Jamal was a student of room 203, and to the untrained eye, he comes off as your stereotypical gangster who could care less about school and everybody else around him. However, when a racial caricature of Jamal with very large lips circulated through the class, he begins to cry and we see that gangs have almost ruined his life. Later on in the movie, Deance Wyatt reads from his characters diary with such passion and power, saying: “At sixteen, I’ve seen more bodies than a mortician. Every time I step out my door I face the risk of being shot. To the rest of the world it’s just another dead body on a street corner.
They don’t know that he was my friend” The way that Wyatt read these words made them so true, so passionate and it makes the viewer feel that there is a little bit of Jamal in all everybody. These two actors made the movie feel so real and so true; they did an excellent job portraying the true meaning of what it’s like to be a Freedom Writer. The film “Freedom Writers” has so many different meanings, so many different themes that their interpretations are up to the viewers. Social issues were touched upon making the story extremely controversial and yet somehow important for all teenagers to see.
It touches mainly on racial discrimination and how at that school, African-American, Mexican and Asian students in gangs do not get a voice. As Mrs. Gruwell develops relationships with each and every one of her students, she learns that all they truly want is for somebody to hear them, for somebody to remember them if they die. By giving the students their diaries, Erin attempts to get them in touch with who they truly are, and what they do with such a quiet voice shocks her. The movie shows viewers that together, they can move mountains.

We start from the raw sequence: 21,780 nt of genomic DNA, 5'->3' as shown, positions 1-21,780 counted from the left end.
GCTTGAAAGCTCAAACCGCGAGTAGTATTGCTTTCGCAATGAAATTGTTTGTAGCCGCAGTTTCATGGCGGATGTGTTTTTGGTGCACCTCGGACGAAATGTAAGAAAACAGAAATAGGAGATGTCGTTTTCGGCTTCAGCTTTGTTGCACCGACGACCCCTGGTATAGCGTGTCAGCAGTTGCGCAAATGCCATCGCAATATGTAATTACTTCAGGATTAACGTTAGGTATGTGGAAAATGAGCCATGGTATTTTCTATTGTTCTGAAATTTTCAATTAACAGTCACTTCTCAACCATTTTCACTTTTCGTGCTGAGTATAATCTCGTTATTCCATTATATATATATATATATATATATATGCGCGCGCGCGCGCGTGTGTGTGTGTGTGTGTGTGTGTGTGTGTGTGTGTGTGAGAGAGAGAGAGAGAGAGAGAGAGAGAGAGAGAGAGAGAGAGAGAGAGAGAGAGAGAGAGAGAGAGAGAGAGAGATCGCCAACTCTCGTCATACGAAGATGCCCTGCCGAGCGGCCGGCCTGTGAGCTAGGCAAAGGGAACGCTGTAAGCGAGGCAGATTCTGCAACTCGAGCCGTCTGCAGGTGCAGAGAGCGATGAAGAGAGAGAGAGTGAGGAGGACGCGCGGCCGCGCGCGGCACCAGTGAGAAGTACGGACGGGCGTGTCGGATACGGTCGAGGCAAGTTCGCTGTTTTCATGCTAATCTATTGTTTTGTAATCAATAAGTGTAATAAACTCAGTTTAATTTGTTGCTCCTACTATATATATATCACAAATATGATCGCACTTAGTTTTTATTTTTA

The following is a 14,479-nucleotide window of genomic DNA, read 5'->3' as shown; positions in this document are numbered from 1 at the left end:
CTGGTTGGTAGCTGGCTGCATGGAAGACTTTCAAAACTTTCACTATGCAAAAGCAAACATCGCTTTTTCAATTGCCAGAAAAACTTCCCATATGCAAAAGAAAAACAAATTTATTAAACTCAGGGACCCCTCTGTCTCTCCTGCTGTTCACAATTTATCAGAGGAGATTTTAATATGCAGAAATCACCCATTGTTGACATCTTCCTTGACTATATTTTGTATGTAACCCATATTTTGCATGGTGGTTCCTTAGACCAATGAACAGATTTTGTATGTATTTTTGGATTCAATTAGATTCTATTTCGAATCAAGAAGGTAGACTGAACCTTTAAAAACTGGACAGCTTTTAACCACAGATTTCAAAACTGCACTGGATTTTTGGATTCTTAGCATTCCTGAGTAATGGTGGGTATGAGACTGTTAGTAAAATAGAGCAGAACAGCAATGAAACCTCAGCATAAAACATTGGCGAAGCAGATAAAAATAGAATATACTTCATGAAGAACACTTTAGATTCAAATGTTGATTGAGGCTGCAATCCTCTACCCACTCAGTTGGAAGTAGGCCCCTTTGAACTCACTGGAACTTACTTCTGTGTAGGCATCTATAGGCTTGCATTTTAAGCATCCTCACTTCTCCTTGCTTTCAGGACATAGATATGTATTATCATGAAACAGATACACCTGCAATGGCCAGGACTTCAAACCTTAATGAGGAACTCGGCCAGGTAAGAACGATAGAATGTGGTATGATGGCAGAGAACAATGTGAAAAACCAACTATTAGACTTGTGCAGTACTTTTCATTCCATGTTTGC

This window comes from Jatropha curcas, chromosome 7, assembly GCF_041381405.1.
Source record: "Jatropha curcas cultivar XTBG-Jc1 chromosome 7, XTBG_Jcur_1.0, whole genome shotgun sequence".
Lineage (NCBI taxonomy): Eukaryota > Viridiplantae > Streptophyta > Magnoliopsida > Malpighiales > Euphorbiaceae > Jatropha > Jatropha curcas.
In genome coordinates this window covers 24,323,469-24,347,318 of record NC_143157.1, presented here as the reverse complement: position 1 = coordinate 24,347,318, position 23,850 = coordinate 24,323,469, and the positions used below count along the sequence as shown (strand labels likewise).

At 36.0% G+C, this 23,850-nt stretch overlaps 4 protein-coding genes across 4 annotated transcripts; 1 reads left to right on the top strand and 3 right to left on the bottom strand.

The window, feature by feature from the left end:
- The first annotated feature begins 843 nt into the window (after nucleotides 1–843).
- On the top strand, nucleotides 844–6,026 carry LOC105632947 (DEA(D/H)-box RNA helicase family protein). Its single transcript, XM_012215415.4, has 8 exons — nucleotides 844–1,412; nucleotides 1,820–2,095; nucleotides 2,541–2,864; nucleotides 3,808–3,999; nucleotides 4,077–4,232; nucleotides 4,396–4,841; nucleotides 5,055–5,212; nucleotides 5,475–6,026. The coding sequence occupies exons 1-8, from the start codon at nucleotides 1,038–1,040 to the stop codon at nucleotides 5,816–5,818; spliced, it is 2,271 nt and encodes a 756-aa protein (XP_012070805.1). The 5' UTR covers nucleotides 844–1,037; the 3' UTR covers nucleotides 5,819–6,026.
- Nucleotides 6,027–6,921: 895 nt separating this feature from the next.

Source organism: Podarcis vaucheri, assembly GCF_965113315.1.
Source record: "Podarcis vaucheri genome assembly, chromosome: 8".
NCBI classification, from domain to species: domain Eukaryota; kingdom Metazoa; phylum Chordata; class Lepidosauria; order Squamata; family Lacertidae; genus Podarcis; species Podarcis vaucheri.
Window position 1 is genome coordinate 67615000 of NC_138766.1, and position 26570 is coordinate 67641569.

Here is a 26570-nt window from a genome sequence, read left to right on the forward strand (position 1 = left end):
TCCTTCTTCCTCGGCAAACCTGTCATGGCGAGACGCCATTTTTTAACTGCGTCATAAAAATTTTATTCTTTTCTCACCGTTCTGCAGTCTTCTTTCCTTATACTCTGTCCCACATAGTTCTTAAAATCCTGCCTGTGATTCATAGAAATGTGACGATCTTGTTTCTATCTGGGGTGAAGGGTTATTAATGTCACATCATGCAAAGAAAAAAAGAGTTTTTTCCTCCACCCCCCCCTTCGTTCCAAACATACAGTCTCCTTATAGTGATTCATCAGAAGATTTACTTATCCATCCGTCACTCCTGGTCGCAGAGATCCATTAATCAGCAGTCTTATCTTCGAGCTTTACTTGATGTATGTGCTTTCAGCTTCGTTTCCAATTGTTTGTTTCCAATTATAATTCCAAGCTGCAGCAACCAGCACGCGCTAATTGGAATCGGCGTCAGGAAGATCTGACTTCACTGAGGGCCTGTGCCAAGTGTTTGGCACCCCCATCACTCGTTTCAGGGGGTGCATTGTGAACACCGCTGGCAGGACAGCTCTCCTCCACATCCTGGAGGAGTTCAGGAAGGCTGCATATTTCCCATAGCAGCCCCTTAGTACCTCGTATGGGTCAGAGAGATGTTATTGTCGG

The viewer will explore touching diary entries, teaching them that everything that is said will make a difference to somebody. It doesn’t matter what is spoken, or what is written, what matters will always be the moments when somebody hears the author. Hears them not by reading what is written, but by understanding that everybody has a story to tell and everybody’s story is important. The viewer will grasp a new found respect for everybody that they meet because, as learned though the movie, everybody has a voice, they just need to learn how to use it. “Freedom Writers” was a wonderful film and an even better experience for its viewers.
It touched upon so many different social issues so that there is something for everybody to relate to making it such a great movie to watch with others. There are so many different interpretations to be made, so this film is recommended for teenagers aged 13-18, because that is the age of the characters along their journey. This was an amazing movie, and everybody that watches it should agree. There is not one possible way that any viewer will not find a character that reminds them of themselves and what they’ve been through, even at a less intense level.
Freedom Writers” compares to “Pay It Forward” and this is because it explores the concept of respecting each other and respecting oneself. The idea of a few people being able to change the world is also explored and well conveyed in each film, making them incredibly relatable and inspirational. The film was touching, and impressively well made. The actors were phenomenal, the effects were catchy and there were many other elements that the viewer will discover on their own. “Freedom Writers” is recommended to anybody that wants to learn a little bit more about respect, dignity, love and the harsh, cruel world around us.